TV UK, 18 September

Two new dramas fall for different kinds of love.

Dolan Cummings

Topics Culture

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Second Generation (Channel 4, early this week) was presented as an edgy drama about young Asians dealing with the conflicting demands of family and modern life in east London. At heart, though, it was an incredibly old-fashioned love story.

Indeed, it was so old-fashioned that a careless viewer might have taken it to be saying that racially mixed relationships don’t work and we’re better off sticking with people from our own culture. That would be unfair, though. The drama’s message was much less politically incorrect and much more conservative.

In fact, the love that triumphed at the end was mixed: he was a Muslim and she a Hindu. When Sam told Heere that he understood her in a way her white boyfriend never would, he wasn’t talking about race or culture, but the fact that they had grown up together. Recurring home videos of the two playing together as children reinforced the point that their childhood affinity conquered all.

This childhood fetish was equally apparent in a subplot involving Uzi, a young Asian ragga-style performer being courted by Sam’s music label. Watching his younger brothers playing without a care in the world, Uzi told Sam that was the best age to be. Similarly, Sam’s own reluctance to sell out was in large part a fear of growing up.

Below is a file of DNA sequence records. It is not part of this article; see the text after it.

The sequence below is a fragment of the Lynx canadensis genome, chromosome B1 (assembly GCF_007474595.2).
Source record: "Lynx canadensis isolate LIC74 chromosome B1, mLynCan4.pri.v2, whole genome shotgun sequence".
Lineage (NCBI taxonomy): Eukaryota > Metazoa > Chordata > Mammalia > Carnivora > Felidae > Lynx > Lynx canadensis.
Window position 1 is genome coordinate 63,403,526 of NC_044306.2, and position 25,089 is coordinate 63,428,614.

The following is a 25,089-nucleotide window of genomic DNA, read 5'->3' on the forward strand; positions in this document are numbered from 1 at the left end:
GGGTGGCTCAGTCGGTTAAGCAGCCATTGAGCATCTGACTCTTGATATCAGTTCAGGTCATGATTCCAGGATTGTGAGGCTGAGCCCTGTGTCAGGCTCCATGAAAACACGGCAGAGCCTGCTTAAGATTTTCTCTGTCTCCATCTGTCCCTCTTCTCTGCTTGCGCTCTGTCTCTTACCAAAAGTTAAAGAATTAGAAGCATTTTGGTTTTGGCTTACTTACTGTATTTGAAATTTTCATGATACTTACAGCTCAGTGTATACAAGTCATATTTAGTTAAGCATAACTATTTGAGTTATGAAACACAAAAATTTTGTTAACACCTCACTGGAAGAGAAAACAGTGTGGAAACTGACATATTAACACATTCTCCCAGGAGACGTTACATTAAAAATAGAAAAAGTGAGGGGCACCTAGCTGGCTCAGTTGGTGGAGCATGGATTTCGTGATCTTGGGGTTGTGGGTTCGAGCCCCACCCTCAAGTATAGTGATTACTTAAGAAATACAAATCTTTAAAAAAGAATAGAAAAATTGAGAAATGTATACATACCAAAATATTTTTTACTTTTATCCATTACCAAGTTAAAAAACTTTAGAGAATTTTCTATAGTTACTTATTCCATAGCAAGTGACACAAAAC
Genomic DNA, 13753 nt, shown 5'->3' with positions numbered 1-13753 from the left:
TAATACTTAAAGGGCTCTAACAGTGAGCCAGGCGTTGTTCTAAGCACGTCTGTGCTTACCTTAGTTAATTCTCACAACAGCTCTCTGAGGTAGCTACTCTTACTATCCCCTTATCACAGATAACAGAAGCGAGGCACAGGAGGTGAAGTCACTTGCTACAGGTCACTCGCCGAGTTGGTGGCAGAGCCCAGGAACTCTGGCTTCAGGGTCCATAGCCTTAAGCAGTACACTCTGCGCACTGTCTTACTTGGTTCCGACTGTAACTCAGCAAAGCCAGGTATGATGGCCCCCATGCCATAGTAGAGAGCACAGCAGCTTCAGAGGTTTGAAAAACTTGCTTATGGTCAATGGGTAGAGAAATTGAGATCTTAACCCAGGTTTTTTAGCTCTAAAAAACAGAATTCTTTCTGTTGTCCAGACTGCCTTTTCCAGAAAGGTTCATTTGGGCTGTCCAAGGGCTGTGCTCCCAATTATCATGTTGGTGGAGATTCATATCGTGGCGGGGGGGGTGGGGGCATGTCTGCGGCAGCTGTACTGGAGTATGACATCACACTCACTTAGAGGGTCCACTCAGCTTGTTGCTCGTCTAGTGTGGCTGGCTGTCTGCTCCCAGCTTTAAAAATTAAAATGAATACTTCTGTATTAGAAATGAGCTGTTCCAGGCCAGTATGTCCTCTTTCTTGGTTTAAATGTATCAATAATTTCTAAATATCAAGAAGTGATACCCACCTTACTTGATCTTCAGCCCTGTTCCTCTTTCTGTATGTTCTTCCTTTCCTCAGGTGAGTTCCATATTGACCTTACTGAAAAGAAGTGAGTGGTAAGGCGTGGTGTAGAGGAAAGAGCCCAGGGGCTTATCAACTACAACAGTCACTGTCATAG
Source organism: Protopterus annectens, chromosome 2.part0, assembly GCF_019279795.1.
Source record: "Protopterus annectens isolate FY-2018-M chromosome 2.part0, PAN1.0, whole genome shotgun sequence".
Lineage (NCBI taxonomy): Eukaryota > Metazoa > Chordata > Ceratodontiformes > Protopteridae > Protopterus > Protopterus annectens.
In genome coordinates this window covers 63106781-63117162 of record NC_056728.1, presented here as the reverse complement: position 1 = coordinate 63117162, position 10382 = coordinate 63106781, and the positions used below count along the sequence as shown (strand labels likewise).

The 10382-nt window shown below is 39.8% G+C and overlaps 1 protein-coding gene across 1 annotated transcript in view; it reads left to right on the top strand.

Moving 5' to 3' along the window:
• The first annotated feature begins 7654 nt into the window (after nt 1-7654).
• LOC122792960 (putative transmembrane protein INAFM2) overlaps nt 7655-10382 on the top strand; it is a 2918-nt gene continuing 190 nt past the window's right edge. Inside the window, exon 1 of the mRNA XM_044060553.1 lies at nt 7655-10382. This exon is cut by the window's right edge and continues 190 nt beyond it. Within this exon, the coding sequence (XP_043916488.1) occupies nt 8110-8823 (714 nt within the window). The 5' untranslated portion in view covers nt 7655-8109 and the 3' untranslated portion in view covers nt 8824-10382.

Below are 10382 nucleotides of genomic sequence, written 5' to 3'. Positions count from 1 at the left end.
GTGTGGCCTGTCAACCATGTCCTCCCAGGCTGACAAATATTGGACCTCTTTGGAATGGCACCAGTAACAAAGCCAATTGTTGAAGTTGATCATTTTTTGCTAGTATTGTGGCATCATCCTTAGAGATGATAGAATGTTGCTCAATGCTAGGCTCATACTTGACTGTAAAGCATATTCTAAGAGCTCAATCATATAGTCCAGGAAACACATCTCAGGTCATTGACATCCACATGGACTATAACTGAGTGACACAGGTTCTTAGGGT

In Second Generation’s childish worldview, love was presented as a mysterious, unbreakable bond over which the protagonists had no control. A cynic might argue that all love is based on this kind of bad faith, but a very different model is presented in the third of the BBC’s contemporary versions of the Canterbury Tales.

The Knight’s Tale (BBC1, next Thursday at 9pm) is the cleverest adaptation so far in the series. As in Chaucer’s (and Boccaccio’s) story, two prisoners fall in love with the same unattainable woman. Instead of spying her in the garden from their tower, however, they meet her in the prison classroom, where she gives literacy lessons. This could simply be a sop to feminist objections to Emelye’s passive role in the original, but in fact it works quite well.

This version of the story is concerned as much with Emily’s attraction to the prisoners, as with their attraction to her. As Ace (Arcite), played by the ever-impressive John Simm, explains, it does happen. There are good reasons why women fall for men they can’t have. In this worldview, love is not transcendent and mysterious, but rooted in particular circumstances, and entirely predictable. That only kills the romance if you prefer Cupid to thinking, acting human beings.

Indeed, the drama comes as the three protagonists each try to get a grip on the situation (and each other). As in the original, Ace is freed but consequently separated from Emily, while Paul (Palamon) gets to stay close to her, but unable to touch her. Life is like that.

This adaptation is not as ‘grittily’ realistic as its setting might suggest, which is probably a good thing. It does at least rise above the daytime soap level of romantic narrative indulged in Second Generation.

Dolan Cummings is publications editor at the Institute of Ideas, and editor of Culture Wars. He is also the editor of Reality TV: How Real Is Real?, Hodder Murray, 2002 (buy this book from Amazon (UK) or Amazon (USA)).

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